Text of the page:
Lazy Ox Canteen
                      241 S San Pedro St, Los Angeles, CA 90012

                      1. re: ElissaInPlaya

                        I agree with several of the others - definitely look into Akasha in Culver City - Akasha Richmond is a vegetarian chef by trade and there.

                        Also somewhat near LAX is Chaya Venice which has a nice selection of vegetarian options:


                        Boy do I love your San Francisco restaurants!!!!!!!!

                        Chaya Venice
                        110 Navy Street, Venice, CA 90291

                        9543 Culver Blvd, Culver City, CA 90232

                        1. re: ElissaInPlaya

                          I would second Nook Bistro for meal #3 in west la area. Great food and ambience. . . and they definitely have wonderful veggie/vegan options. If you plan to go there, however, you must make a reservation asap as they fill up rather quickly. Good luck!!

                          Nook Bistro
                          11628 Santa Monica Blvd Ste 9, Los Angeles, CA 90025

                        2. re: Mariposa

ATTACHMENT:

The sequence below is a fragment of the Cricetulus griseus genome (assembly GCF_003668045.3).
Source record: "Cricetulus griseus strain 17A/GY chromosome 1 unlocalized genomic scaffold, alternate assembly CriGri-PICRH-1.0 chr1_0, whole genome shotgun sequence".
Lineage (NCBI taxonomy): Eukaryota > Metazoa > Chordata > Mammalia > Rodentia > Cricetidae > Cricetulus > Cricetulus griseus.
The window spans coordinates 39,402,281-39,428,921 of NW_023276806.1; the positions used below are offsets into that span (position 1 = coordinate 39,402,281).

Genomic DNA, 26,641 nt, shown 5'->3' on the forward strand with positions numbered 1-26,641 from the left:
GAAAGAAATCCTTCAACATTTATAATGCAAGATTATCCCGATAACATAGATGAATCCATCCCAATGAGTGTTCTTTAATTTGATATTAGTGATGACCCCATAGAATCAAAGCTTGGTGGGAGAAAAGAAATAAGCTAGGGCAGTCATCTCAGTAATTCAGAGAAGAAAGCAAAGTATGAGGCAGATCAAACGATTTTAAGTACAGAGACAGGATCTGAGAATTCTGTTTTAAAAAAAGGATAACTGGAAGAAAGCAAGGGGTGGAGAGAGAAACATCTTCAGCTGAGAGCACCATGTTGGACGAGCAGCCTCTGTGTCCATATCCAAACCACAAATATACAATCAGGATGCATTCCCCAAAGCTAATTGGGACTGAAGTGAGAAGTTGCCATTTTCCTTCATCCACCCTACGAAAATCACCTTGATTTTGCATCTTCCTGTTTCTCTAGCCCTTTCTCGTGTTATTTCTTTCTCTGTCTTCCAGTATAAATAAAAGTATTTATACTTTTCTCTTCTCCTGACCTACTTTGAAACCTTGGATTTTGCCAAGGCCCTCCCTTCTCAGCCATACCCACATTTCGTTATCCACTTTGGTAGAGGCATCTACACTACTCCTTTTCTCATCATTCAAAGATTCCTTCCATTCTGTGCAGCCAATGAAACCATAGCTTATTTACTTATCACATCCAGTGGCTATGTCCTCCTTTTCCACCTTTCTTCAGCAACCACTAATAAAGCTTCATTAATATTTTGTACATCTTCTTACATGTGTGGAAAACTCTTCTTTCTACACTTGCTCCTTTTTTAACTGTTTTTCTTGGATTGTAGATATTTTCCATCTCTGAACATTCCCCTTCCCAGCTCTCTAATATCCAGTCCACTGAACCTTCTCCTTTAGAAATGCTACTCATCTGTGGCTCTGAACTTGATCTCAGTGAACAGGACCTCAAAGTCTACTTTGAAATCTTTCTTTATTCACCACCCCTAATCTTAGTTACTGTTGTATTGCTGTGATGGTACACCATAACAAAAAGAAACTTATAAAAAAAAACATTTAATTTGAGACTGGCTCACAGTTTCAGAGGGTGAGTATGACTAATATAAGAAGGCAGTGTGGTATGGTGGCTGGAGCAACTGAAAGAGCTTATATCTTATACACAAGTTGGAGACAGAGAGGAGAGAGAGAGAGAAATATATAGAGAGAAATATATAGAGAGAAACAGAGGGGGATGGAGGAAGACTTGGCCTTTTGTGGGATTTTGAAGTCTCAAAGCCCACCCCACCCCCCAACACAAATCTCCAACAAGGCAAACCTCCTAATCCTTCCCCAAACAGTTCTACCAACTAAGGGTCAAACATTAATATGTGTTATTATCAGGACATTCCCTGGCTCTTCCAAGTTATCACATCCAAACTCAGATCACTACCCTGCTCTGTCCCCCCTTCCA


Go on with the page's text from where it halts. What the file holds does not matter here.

West LA is centrally located to a lot of other areas. As some have mentioned or endorsed, M Cafe (very casual) and Akasha (more full-service) are good choices, are in Downtown Culver City (DTCC is about 10-20 minutes from the middle of 90025), and would probably meet your dietary and price considerations. My sister is a vegan (not GF), and she really likes both places.

                          Another place that we took my sister to is Mezza. It's also located in DTCC, serves Lebanese food, and does offer vegan options. The menu does have meat intensive dishes of course, but they do offer a fair share of vegan (I think at least a eight that are or can be requested to be GF). She really enjoyed this since she never really considered cuisines from the Middle East to have many vegan options and had never ventured into it before.

                          I just pulled up their website and it appears that it has been totally revamped, along with its menu. Their deep-fried cauliflower is no longer on the menu (can't hurt to ask as Das Ubergeek knows you always do :)), but they've added a lot too. It might be worth viewing this to see if anything rings your bell. :)

                          I hope you enjoy your stay!

                          Mezza Grill
                          9901 Washington Blvd, Culver City, CA 90232